U Penn’s ruling was also a demonstration of the corruption and confirmation bias in government climate science. As primary beneficiaries of Mann’s work in the form of grants, it would have been very expensive for U Penn to slam Michael for his systematic participation in the distortions of peer review,  elimination and exaggeration of data. The investigation was the same thing as asking a bank robbers partner if the robber with the bag of money in his hand had done anything wrong.  Guh nope, nothing to see here.

For about the millionth time, trick referred to ‘chopping’ off tree data and replacing it with temperature data such that the rest of the ancient historic data could be claimed to be temperature – all cooler than today.  The modern stuff, which is used in paleoclimatology to confirm that trees are temp, looked as much like temperature as I look like Jennifer Anniston. The obvious conclusion in comparing plots is,  I am not Jennifer Anniston and this set of tree data is NOT temperature. That is, unless you use a ‘trick’ to ‘hide the decline’, or in my case photoshop, in which case non-informed people would rightfully assume that they are actually looking at a temperature plot.  Of course then to finish the trick, the key is to inform nobody else of the trick — which they did.

BTW, I’ve seen no major media cover Mick Kelly’s discussion of the elimination of graph endpoints for presentations to ‘actually hide the decline’ in temperature data. Ironically, the trick is very similar to the Jones trick.  Climategate emails are not about one event, but a culture and number of events.

What made the hide the decline event so powerful was that the public can get it – in a single sound byte.   In my opinion, there were worse things going on with peer review, FOI, IPCC reports, and other data.  It doesn’t matter though, the advocates will continue to focus on the use of the word trick, they will continue saying lie after lie, using things like the U Penn investigation and the UK investigation, which has already been caught stacking the deck with key personnel, to  support their false arguments.

Some in the public will buy it, many of the scientists will try to buy it, they already are.  But those scientists in the field who defend the actions of this group are charlatans and tricksters, they are false in every way and will be marked in the eyes of other scientists in other fields.  Spreading disinformation is their hidden objective, each to drive their intended outcome.  When you claim to be honest, yet cannot present data which goes against your  conclusions, you are an advocate of disinformation.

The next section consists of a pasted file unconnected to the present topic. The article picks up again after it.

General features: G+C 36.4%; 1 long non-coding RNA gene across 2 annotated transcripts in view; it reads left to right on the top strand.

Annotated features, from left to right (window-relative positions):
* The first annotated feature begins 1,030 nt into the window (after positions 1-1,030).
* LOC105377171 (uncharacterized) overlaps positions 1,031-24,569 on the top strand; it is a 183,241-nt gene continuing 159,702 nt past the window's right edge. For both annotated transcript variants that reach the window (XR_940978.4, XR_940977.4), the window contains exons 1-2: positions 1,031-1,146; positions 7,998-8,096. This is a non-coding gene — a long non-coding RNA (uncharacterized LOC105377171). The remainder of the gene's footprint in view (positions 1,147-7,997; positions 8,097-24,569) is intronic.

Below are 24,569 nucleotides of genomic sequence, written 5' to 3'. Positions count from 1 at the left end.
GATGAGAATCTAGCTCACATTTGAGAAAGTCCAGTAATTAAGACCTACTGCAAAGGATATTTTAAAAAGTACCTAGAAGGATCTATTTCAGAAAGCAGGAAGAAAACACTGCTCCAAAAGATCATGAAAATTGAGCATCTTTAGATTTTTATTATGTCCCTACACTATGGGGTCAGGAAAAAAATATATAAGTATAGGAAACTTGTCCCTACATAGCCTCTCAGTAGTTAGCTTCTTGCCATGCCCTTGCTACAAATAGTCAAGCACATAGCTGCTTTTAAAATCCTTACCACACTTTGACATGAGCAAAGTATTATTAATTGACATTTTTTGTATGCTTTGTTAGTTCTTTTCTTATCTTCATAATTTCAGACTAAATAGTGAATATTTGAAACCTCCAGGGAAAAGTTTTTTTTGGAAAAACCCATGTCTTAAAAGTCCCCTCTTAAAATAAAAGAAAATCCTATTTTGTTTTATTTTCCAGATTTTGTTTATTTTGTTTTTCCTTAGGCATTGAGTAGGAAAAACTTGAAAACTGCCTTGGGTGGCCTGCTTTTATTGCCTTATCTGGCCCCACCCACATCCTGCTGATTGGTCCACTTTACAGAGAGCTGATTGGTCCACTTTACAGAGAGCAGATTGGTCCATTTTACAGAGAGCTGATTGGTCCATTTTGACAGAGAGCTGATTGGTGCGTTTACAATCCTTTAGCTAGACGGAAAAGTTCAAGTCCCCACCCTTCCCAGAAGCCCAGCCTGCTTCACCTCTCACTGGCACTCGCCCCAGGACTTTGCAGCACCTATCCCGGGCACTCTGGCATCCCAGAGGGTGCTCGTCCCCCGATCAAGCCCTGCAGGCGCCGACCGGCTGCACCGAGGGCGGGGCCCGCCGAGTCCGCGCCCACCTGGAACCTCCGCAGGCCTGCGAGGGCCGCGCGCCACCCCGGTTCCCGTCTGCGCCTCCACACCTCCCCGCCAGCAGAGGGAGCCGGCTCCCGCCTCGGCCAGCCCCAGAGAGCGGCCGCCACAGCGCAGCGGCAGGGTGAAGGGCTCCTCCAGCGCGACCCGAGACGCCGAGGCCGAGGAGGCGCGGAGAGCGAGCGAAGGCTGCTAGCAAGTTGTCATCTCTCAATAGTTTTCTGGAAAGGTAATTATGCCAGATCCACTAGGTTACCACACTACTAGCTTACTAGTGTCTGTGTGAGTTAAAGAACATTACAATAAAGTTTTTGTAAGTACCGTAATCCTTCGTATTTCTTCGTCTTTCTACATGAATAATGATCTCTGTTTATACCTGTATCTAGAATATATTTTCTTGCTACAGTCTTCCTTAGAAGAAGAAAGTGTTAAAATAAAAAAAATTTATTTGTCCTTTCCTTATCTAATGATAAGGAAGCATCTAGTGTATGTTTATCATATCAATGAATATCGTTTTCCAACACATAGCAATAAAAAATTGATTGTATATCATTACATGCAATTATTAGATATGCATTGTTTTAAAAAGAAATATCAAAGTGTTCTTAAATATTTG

I’m shocked by the silence of the climate community.  I’m absolutely stunned that we don’t see a full scale rejection of everything these people did.  Instead we get Gerry North and Gavin Schmidt making up sophistry to twist corruption into something it’s not, why aren’t his peers slamming him and the RC group?  Close friends not destroying each other isn’t unreasonable, but not everyone is a close personal friend.  Is climate science so empty of character that people will not speak out on the truth?   Is there so much fear of the power of these individuals or the loss of money that they cannot speak out?  Are they just believers in a higher calling?

Those who support what these people did are the people science can never believe, those who do not openly reject what they did had better be Phil Jone’s wife or they are advocates for a hidden cause.  The current silence in the climate community has reinforced my suspicion is that many of them are equally dirty from their own work and contain their own laundry list of hide the declines.

For example, after PNAS investigation of the hockey sticks, if North isn’t guilty of something I’d be shocked.


50 Responses to “Believers”

  1. Ruhroh said

    Jeff;

    This was a valuable exposition of the issues.
    I saw this thing over at WUWT, but I had forgotten about the whole ‘mole’ ruse.
    Thanks for the clarity.
    RR

  2. Jeff Id said

    #1, thanks. It’s like people are trying to rewrite history.

  3. ML said

    As a non scientist equipped only with common sense (or as I prefer to call it – BS meter )I’ve noticed that every day we have more and more evidence confirming that IQ of some of the “climate scientist” is within the range of max and min temperatures on the equator

  4. DaveJR said

    The only person morally responsible for the CRU hack was Phil “this is cheering news” Jones and his blatent disregard for scientific process and the rule of law.

  5. Gary said

    As usual, it projection. This is likely to be the way Quiggen would act, so he assumes his opponents do too. Judging by past actions, Steve M probably will offer the guy a guest post on CA to prove his claims.

  6. kim said